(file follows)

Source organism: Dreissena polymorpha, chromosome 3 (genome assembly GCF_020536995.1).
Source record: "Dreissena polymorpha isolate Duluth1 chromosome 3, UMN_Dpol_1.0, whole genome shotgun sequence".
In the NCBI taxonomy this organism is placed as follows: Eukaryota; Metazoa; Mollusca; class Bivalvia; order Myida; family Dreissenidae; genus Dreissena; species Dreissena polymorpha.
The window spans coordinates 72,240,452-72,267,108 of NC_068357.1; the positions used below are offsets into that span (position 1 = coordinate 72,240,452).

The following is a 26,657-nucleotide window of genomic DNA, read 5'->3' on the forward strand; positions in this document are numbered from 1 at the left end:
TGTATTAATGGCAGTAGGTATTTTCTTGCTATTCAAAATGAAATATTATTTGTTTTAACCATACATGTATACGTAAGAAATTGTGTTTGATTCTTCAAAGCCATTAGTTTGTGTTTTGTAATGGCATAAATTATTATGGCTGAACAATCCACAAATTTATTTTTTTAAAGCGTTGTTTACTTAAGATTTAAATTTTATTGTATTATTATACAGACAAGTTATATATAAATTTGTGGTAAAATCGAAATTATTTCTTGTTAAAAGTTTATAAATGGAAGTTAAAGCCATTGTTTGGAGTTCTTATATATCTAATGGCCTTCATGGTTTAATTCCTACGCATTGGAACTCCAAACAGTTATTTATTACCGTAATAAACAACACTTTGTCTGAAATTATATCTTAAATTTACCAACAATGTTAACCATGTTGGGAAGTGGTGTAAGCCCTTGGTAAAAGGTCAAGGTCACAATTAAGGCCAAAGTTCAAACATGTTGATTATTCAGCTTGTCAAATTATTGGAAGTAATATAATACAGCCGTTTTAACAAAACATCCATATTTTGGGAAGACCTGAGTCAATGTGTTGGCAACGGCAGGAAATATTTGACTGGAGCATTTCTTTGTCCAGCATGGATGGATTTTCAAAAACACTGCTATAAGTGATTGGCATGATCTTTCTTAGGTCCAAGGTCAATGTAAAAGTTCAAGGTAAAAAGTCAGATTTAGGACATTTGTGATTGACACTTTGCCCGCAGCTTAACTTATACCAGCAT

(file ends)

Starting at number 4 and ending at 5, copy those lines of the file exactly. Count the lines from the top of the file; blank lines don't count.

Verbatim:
The window spans coordinates 72,240,452-72,267,108 of NC_068357.1; the positions used below are offsets into that span (position 1 = coordinate 72,240,452).

The following is a 26,657-nucleotide window of genomic DNA, read 5'->3' on the forward strand; positions in this document are numbered from 1 at the left end: